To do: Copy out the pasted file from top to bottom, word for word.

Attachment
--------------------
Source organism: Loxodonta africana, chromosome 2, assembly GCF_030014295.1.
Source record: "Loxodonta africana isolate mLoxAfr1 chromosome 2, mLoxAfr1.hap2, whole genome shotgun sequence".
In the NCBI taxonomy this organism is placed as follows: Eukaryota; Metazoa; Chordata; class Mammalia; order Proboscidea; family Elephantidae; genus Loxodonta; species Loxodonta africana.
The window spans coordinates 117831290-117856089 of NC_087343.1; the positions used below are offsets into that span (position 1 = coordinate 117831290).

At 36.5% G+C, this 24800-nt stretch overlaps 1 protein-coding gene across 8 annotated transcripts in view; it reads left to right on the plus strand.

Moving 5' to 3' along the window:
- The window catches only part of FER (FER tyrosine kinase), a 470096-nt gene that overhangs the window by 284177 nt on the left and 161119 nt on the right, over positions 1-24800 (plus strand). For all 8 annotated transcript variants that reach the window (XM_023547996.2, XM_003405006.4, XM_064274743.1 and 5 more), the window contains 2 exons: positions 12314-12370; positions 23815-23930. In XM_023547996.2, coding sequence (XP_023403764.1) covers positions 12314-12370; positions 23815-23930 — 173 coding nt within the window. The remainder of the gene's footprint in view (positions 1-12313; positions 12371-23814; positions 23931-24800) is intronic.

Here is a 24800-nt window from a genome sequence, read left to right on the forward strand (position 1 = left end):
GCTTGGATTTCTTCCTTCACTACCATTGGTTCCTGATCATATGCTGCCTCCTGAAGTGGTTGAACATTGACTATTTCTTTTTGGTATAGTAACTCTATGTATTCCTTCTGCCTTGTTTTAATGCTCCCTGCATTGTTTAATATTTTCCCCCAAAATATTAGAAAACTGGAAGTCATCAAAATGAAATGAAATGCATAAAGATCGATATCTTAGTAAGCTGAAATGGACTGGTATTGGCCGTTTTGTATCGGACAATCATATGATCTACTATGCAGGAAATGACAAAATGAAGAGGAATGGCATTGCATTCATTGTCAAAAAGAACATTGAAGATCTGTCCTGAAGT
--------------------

Source organism: Loxodonta africana, chromosome 2, assembly GCF_030014295.1.
Source record: "Loxodonta africana isolate mLoxAfr1 chromosome 2, mLoxAfr1.hap2, whole genome shotgun sequence".
In the NCBI taxonomy this organism is placed as follows: Eukaryota; Metazoa; Chordata; class Mammalia; order Proboscidea; family Elephantidae; genus Loxodonta; species Loxodonta africana.
The window spans coordinates 117831290-117856089 of NC_087343.1; the positions used below are offsets into that span (position 1 = coordinate 117831290).

At 36.5% G+C, this 24800-nt stretch overlaps 1 protein-coding gene across 8 annotated transcripts in view; it reads left to right on the plus strand.

Moving 5' to 3' along the window:
- The window catches only part of FER (FER tyrosine kinase), a 470096-nt gene that overhangs the window by 284177 nt on the left and 161119 nt on the right, over positions 1-24800 (plus strand). For all 8 annotated transcript variants that reach the window (XM_023547996.2, XM_003405006.4, XM_064274743.1 and 5 more), the window contains 2 exons: positions 12314-12370; positions 23815-23930. In XM_023547996.2, coding sequence (XP_023403764.1) covers positions 12314-12370; positions 23815-23930 — 173 coding nt within the window. The remainder of the gene's footprint in view (positions 1-12313; positions 12371-23814; positions 23931-24800) is intronic.

Here is a 24800-nt window from a genome sequence, read left to right on the forward strand (position 1 = left end):
GCTTGGATTTCTTCCTTCACTACCATTGGTTCCTGATCATATGCTGCCTCCTGAAGTGGTTGAACATTGACTATTTCTTTTTGGTATAGTAACTCTATGTATTCCTTCTGCCTTGTTTTAATGCTCCCTGCATTGTTTAATATTTTCCCCCAAAATATTAGAAAACTGGAAGTCATCAAAATGAAATGAAATGCATAAAGATCGATATCTTAGTAAGCTGAAATGGACTGGTATTGGCCGTTTTGTATCGGACAATCATATGATCTACTATGCAGGAAATGACAAAATGAAGAGGAATGGCATTGCATTCATTGTCAAAAAGAACATTGAAGATCTGTCCTGAAGT